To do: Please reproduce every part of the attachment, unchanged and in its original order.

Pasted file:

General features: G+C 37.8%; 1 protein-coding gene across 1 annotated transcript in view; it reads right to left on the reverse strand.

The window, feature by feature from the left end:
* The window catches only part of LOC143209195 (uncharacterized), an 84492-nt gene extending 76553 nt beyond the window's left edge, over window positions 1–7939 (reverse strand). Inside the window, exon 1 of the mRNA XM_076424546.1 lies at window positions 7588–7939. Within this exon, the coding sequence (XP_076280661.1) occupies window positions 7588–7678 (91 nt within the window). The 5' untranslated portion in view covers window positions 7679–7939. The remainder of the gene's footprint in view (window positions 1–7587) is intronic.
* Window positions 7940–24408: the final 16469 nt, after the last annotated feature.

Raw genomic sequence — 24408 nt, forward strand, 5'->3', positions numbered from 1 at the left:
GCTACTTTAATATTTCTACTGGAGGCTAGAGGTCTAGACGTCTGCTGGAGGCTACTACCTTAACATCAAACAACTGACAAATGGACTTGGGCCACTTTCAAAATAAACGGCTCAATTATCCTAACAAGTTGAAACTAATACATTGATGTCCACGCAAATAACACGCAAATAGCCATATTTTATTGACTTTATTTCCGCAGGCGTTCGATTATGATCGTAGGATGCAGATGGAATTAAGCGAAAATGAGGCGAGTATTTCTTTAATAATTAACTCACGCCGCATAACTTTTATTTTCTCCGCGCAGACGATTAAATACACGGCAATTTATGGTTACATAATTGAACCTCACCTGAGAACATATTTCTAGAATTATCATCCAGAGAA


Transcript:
General features: G+C 37.8%; 1 protein-coding gene across 1 annotated transcript in view; it reads right to left on the reverse strand.

The window, feature by feature from the left end:
* The window catches only part of LOC143209195 (uncharacterized), an 84492-nt gene extending 76553 nt beyond the window's left edge, over window positions 1–7939 (reverse strand). Inside the window, exon 1 of the mRNA XM_076424546.1 lies at window positions 7588–7939. Within this exon, the coding sequence (XP_076280661.1) occupies window positions 7588–7678 (91 nt within the window). The 5' untranslated portion in view covers window positions 7679–7939. The remainder of the gene's footprint in view (window positions 1–7587) is intronic.
* Window positions 7940–24408: the final 16469 nt, after the last annotated feature.

Raw genomic sequence — 24408 nt, forward strand, 5'->3', positions numbered from 1 at the left:
GCTACTTTAATATTTCTACTGGAGGCTAGAGGTCTAGACGTCTGCTGGAGGCTACTACCTTAACATCAAACAACTGACAAATGGACTTGGGCCACTTTCAAAATAAACGGCTCAATTATCCTAACAAGTTGAAACTAATACATTGATGTCCACGCAAATAACACGCAAATAGCCATATTTTATTGACTTTATTTCCGCAGGCGTTCGATTATGATCGTAGGATGCAGATGGAATTAAGCGAAAATGAGGCGAGTATTTCTTTAATAATTAACTCACGCCGCATAACTTTTATTTTCTCCGCGCAGACGATTAAATACACGGCAATTTATGGTTACATAATTGAACCTCACCTGAGAACATATTTCTAGAATTATCATCCAGAGAA